The Tribune - Spectrum



Sunday, October 15, 2000
Life Ties

Down in May, back on top in June
By Taru Bahl

IRA and Gautam, neighbours in a Mumbai cooperative housing society, tied the nuptial knot when they were all of 20. Life was a rollercoaster ride. Gautam inherited the family business of wholesale trading of plastic products. Young and brimming with ideas, he added value to the product profile by experimenting with new mixes, styles and ranges. Those were good old days. Trade was upbeat and the liquidity high. He had a fair idea of the financial markets. He invested in stocks and shares, real estate and even set up a factory to manufacture some of the products he was sourcing from elsewhere.

On the personal front, his family was complete with a son and a daughter. He had brought a house in Pali Hill which was prime location in Mumbai. They had a large circle of friends with whom they partied, picnicked, holidayed and played cards. They had a lavish lifestyle. He showered his wife and children with the choicest of jewellery and clothes. Extremely fond of food, they were habitual restaurant-hoppers.

Having tasted success and achievement early, it was natural for disillusionment to set in. He began to feel trapped, and often lamented the fact that he had "got bogged down in marriage and fatherhood too early in life and, in the bargain, had missed out on all the fun his footloose fancy-free bachelor cronies were having." He also turned over-critical of his wife. Why was she overweight? Why in spite of sitting at home all day could she not keep home efficiently? Why was she such a spend-thrift who loved squandering his hard-earned money on trivialities? Why were her bunch of friends nothing but dimwitted, snobbish, gossipy society ladies? Why was she not ensuring that their children were well-turned out, well-behaved and high achievers? Why was she not growing as a person?

 


His diminishing opinion of her worth led to increasing conflicts in their marital life. Free flowing communication was the first casualty. Gone were the intimate moments when they talked and shared their aspirations, plans and day- to- day observations. His stag parties were far more frequent. He was not giving her enough money to run the house not because he was earning lesser but because he was so sure she was over-spending. He kept questioning her movement and was convinced that she was whiling away her time. Although they were not daggers drawn, the tension beneath the surface was palpable.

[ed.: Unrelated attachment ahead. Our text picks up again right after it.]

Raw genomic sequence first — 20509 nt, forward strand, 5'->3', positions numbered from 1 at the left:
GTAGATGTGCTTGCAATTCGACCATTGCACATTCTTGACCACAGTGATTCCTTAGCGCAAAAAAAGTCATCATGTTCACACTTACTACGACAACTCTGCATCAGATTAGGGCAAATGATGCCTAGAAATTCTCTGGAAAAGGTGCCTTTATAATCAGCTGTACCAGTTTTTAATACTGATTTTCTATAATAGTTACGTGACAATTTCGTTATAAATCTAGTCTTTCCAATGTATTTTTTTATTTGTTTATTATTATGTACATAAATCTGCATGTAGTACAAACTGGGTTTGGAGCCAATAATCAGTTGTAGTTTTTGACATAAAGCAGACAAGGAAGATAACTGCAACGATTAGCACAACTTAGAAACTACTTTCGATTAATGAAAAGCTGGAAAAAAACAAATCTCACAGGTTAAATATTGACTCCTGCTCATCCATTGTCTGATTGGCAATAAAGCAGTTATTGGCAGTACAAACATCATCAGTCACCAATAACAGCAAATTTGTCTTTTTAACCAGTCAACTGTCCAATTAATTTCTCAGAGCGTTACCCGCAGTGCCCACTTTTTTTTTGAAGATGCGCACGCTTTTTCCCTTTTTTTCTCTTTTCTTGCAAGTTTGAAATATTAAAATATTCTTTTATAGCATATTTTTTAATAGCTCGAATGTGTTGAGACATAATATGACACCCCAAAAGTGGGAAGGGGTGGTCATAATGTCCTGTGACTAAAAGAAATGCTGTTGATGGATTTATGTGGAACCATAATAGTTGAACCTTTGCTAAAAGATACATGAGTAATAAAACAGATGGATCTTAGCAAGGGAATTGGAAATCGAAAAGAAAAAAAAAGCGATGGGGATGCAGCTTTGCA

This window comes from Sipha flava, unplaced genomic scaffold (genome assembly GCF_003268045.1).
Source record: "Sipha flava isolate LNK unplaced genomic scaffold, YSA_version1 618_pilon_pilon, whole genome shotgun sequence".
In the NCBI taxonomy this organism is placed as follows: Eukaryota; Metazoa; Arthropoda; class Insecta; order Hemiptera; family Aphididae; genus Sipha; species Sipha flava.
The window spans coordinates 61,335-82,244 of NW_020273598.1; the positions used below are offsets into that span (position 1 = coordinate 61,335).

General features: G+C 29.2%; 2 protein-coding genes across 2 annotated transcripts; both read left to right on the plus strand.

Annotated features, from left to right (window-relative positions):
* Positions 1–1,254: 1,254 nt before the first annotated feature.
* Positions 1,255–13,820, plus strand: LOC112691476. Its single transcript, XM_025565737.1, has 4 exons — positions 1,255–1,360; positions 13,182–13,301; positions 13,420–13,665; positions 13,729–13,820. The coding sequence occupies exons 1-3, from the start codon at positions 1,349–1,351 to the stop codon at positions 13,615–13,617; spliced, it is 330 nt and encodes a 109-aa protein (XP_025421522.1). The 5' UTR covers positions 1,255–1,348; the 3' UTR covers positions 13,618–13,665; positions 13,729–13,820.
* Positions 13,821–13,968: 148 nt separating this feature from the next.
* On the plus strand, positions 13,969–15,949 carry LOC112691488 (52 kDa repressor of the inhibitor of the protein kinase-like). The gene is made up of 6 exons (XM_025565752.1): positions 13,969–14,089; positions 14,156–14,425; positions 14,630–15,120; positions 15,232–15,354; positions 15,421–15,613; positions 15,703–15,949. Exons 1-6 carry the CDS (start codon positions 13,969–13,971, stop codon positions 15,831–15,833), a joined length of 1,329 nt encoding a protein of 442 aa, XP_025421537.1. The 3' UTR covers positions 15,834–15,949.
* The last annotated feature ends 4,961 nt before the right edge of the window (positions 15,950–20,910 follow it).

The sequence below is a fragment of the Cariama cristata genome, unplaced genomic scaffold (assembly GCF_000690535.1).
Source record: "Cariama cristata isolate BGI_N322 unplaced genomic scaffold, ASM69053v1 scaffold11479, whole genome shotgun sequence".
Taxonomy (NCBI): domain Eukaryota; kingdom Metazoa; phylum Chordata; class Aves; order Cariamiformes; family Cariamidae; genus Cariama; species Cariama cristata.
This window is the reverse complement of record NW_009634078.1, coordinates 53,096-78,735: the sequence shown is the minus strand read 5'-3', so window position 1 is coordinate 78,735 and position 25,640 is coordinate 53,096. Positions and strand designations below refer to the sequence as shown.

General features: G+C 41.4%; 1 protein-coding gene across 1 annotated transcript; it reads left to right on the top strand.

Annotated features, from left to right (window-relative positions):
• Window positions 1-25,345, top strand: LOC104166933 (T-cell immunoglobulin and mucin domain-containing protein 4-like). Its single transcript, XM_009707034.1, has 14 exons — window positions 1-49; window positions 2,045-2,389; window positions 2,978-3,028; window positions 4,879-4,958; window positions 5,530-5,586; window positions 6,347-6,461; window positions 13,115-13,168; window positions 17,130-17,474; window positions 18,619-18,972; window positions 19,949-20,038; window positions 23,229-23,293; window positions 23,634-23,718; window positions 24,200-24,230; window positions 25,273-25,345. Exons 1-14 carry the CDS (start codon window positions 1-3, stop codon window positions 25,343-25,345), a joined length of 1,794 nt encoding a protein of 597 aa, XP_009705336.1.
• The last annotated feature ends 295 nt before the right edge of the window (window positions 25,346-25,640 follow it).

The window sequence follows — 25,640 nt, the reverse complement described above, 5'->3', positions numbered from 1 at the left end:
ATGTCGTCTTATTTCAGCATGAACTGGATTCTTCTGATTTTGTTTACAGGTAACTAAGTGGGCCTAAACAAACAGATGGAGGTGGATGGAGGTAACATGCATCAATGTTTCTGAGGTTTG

Around this time there was a dip in his business. The stock markets crashed and he lost several lakhs of rupees. As a barometer of the mood of the market, the demand for his products dipped and his cash flows froze. He had to shut down his factory because he was unable to optimise scales of operation. What he was producing was more expensive than what was available in the market. He had taken loans from the open market to set up the factory. He desperately tried selling the properties he had invested in, but there were no buyers and the prices he was being offered were at least 60 per cent lower than what he had bought them for. Pressure to repay the loans was mounting. Not only were interests skyrocketing but lenders were repeatedly sending musclemen to Ďextortí the money. He was left with no option but to sell his flat. He didnít get a good price but at least there were buyers. Was this the end of his problems? Apparently not.

He was a house-proud man. He liked to think that he was the provider, who could take care of his family and be a role model for his children. He had to break the news of their messed-up financial status to them. It filled him with dread to think of the future. He had no source of income other than the shop where sales were a trickle. He had spread his resources too thin and now mobilising whatever was there was most depressing.